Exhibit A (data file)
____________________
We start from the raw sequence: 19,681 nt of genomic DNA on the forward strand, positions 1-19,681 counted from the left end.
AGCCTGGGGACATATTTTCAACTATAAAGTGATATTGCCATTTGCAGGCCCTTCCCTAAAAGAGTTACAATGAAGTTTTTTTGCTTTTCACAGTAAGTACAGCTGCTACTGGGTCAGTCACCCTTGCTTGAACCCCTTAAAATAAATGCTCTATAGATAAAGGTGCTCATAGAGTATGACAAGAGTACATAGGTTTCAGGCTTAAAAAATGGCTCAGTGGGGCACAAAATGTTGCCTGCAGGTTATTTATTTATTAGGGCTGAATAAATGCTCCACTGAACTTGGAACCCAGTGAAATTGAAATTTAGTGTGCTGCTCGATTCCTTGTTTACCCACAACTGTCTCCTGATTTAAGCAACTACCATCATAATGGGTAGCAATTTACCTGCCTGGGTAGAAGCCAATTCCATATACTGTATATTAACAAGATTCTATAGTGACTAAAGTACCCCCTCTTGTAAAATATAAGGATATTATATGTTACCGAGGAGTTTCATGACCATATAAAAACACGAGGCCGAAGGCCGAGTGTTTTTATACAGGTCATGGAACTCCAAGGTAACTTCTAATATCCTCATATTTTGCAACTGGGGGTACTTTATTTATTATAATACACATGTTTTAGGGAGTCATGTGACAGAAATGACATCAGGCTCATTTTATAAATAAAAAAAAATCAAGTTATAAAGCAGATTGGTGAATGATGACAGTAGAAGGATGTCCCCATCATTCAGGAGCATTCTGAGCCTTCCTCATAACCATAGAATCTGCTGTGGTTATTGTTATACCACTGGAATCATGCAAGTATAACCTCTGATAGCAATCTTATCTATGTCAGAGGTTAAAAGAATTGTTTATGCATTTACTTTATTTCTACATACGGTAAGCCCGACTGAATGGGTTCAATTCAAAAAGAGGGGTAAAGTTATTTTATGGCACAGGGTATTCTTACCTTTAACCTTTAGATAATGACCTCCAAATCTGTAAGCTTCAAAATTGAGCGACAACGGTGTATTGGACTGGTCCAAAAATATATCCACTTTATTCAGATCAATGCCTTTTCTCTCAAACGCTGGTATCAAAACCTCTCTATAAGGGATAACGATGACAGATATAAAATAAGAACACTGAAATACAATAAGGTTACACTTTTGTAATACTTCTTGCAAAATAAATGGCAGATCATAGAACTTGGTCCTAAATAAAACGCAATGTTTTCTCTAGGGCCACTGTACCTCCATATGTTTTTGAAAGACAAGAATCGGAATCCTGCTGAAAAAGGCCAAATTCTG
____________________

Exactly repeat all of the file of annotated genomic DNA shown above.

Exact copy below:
We start from the raw sequence: 19,681 nt of genomic DNA on the forward strand, positions 1-19,681 counted from the left end.
AGCCTGGGGACATATTTTCAACTATAAAGTGATATTGCCATTTGCAGGCCCTTCCCTAAAAGAGTTACAATGAAGTTTTTTTGCTTTTCACAGTAAGTACAGCTGCTACTGGGTCAGTCACCCTTGCTTGAACCCCTTAAAATAAATGCTCTATAGATAAAGGTGCTCATAGAGTATGACAAGAGTACATAGGTTTCAGGCTTAAAAAATGGCTCAGTGGGGCACAAAATGTTGCCTGCAGGTTATTTATTTATTAGGGCTGAATAAATGCTCCACTGAACTTGGAACCCAGTGAAATTGAAATTTAGTGTGCTGCTCGATTCCTTGTTTACCCACAACTGTCTCCTGATTTAAGCAACTACCATCATAATGGGTAGCAATTTACCTGCCTGGGTAGAAGCCAATTCCATATACTGTATATTAACAAGATTCTATAGTGACTAAAGTACCCCCTCTTGTAAAATATAAGGATATTATATGTTACCGAGGAGTTTCATGACCATATAAAAACACGAGGCCGAAGGCCGAGTGTTTTTATACAGGTCATGGAACTCCAAGGTAACTTCTAATATCCTCATATTTTGCAACTGGGGGTACTTTATTTATTATAATACACATGTTTTAGGGAGTCATGTGACAGAAATGACATCAGGCTCATTTTATAAATAAAAAAAAATCAAGTTATAAAGCAGATTGGTGAATGATGACAGTAGAAGGATGTCCCCATCATTCAGGAGCATTCTGAGCCTTCCTCATAACCATAGAATCTGCTGTGGTTATTGTTATACCACTGGAATCATGCAAGTATAACCTCTGATAGCAATCTTATCTATGTCAGAGGTTAAAAGAATTGTTTATGCATTTACTTTATTTCTACATACGGTAAGCCCGACTGAATGGGTTCAATTCAAAAAGAGGGGTAAAGTTATTTTATGGCACAGGGTATTCTTACCTTTAACCTTTAGATAATGACCTCCAAATCTGTAAGCTTCAAAATTGAGCGACAACGGTGTATTGGACTGGTCCAAAAATATATCCACTTTATTCAGATCAATGCCTTTTCTCTCAAACGCTGGTATCAAAACCTCTCTATAAGGGATAACGATGACAGATATAAAATAAGAACACTGAAATACAATAAGGTTACACTTTTGTAATACTTCTTGCAAAATAAATGGCAGATCATAGAACTTGGTCCTAAATAAAACGCAATGTTTTCTCTAGGGCCACTGTACCTCCATATGTTTTTGAAAGACAAGAATCGGAATCCTGCTGAAAAAGGCCAAATTCTG